Tag Archives: swimming

The Swimming Pool

So a while ago I signed myself up for a new challenge. To swim 22 miles in 12 weeks. That is apparently the same distance as swimming the Channel. Although, as it is done in a pool it’s without any added dangers such as big boats, jelly fish, and sharks.

When I signed up it seemed like a really good idea. Our gym has a lovely open air pool, which is always pretty quiet. Apparently not everyone is as keen as me on the great outdoors. Even though the pool is nice and heated unless it is a glorious summers day there is rarely anyone in.

However what I hadn’t factored into my swimming challenge was that the lovely quiet outdoor pool shuts at the end of October. Therefore the majority of the 22 mile slog was actually going to have to be done in the indoor pool. Well frankly I think swimming the Channel itself might actually have been an easier option.

It seems that there is no time when the pool isn’t absolutely packed. If it’s not full of kids trying to see how much water they can knock out of the pool, it’s full of old people reenacting scenes from Cocoon. 6 am the gym opens, so you’d think that would be a good time to go. Nice and early to beat the crowds. Well you’d be wrong. 5.55 am I arrived the other day and there was a queue of octogenarians channelling their inner Usain Bolt. As soon as the clock struck 6 they shot off through the turnstiles, literally running to be the first in the changing rooms, a pile of walking sticks and zimmerframes left in their wake.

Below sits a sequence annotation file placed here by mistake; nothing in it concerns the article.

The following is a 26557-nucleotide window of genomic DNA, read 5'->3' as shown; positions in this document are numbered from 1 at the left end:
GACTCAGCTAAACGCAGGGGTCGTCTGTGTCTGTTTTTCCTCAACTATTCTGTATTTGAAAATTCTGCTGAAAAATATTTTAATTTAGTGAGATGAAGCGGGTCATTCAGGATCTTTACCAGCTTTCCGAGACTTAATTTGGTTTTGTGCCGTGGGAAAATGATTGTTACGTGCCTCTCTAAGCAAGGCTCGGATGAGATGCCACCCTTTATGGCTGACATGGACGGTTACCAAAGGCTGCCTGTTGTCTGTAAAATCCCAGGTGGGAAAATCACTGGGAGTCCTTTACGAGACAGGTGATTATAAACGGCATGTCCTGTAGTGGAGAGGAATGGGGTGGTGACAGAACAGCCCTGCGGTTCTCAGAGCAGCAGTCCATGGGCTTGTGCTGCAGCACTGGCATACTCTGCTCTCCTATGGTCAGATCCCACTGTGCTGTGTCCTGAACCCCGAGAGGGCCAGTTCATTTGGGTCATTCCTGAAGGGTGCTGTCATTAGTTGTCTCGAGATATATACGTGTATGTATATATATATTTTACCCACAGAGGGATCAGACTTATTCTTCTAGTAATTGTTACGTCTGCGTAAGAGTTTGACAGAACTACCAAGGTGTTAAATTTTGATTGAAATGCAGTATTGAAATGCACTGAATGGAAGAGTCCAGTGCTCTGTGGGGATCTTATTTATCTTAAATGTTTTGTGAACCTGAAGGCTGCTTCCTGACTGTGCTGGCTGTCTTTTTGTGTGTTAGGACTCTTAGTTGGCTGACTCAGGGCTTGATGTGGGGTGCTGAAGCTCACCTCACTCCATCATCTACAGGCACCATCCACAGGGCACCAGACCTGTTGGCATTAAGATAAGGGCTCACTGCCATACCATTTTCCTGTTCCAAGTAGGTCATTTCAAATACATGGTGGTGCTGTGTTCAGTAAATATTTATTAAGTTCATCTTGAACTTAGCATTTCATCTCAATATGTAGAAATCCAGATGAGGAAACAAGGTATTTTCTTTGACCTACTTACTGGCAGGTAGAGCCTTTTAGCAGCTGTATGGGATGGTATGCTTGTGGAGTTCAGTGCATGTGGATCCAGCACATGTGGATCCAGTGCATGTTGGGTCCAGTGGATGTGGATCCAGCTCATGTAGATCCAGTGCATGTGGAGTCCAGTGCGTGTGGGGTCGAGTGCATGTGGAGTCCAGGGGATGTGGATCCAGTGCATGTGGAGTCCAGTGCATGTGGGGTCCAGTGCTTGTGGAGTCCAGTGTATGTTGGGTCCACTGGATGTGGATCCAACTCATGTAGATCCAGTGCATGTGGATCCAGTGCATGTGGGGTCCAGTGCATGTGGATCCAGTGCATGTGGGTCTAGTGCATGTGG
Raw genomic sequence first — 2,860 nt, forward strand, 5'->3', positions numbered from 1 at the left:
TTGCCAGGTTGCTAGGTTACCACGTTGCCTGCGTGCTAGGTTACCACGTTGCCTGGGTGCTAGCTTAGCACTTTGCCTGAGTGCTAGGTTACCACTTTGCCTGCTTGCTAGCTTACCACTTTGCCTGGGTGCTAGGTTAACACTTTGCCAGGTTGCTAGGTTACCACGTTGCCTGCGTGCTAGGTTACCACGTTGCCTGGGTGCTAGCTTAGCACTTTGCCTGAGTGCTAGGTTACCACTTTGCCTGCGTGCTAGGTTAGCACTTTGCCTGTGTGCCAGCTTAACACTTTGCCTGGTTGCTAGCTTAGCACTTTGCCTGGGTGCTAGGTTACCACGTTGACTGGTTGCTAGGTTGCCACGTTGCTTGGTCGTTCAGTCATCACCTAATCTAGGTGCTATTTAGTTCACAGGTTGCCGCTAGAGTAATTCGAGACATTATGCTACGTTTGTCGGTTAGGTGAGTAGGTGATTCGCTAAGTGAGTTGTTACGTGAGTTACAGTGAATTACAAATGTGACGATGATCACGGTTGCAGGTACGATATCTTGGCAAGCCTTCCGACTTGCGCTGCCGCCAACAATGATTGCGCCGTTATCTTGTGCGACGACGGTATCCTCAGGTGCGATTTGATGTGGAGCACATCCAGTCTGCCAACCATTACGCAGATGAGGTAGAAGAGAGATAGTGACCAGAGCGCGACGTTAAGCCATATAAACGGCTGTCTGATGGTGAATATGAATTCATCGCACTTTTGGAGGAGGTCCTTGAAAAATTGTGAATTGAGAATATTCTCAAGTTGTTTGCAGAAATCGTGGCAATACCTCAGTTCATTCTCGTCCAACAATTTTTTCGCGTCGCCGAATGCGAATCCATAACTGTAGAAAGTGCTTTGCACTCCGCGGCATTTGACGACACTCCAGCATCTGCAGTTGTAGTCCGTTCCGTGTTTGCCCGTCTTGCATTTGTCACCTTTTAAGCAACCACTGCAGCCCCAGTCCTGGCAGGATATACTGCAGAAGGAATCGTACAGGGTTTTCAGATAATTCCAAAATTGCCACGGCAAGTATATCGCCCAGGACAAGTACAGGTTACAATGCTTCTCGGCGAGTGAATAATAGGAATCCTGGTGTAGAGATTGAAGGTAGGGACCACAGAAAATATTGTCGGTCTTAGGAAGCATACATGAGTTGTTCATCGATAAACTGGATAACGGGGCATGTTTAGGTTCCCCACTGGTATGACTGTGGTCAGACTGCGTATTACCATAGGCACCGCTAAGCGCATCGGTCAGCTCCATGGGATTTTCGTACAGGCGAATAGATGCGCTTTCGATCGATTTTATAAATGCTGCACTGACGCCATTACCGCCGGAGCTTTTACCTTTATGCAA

The other problem with indoor swimming is the dreaded lane choice. There are three lanes, slow, medium and fast. Choosing which to go into is a nightmare. Try the slow lane at 6 am and sometimes you have to poke the other swimmers just to check they are actually breathing. Medium would probably be my lane of choice yet again this can be tricky as working out if you are supposed to swimming clockwise or anticlockwise can take up valuable time. The biggest nightmare is accidentally getting into the fast lane. If that is the only empty lane I’ll jump in there, but then you are stuck if someone else gets in. Obviously you can’t just get out and swap lanes, what would people think? Instead you end up having to swim as fast as you possibly can for six lengths and then pretend that was all you had time for. This involves getting out of the pool, staring pointedly at the clock for longer than completely necessary and then hurrying into the changing room as though in a rush.

  It really is no surprise that more people don’t take up swimming when it is fraught with such anxiety. It is a lesson to us all though that signing up to swim 22 miles might seem like a good idea, reality isn’t all its cracked up to be. It’s a good job it’s all for a good cause!




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A time of torment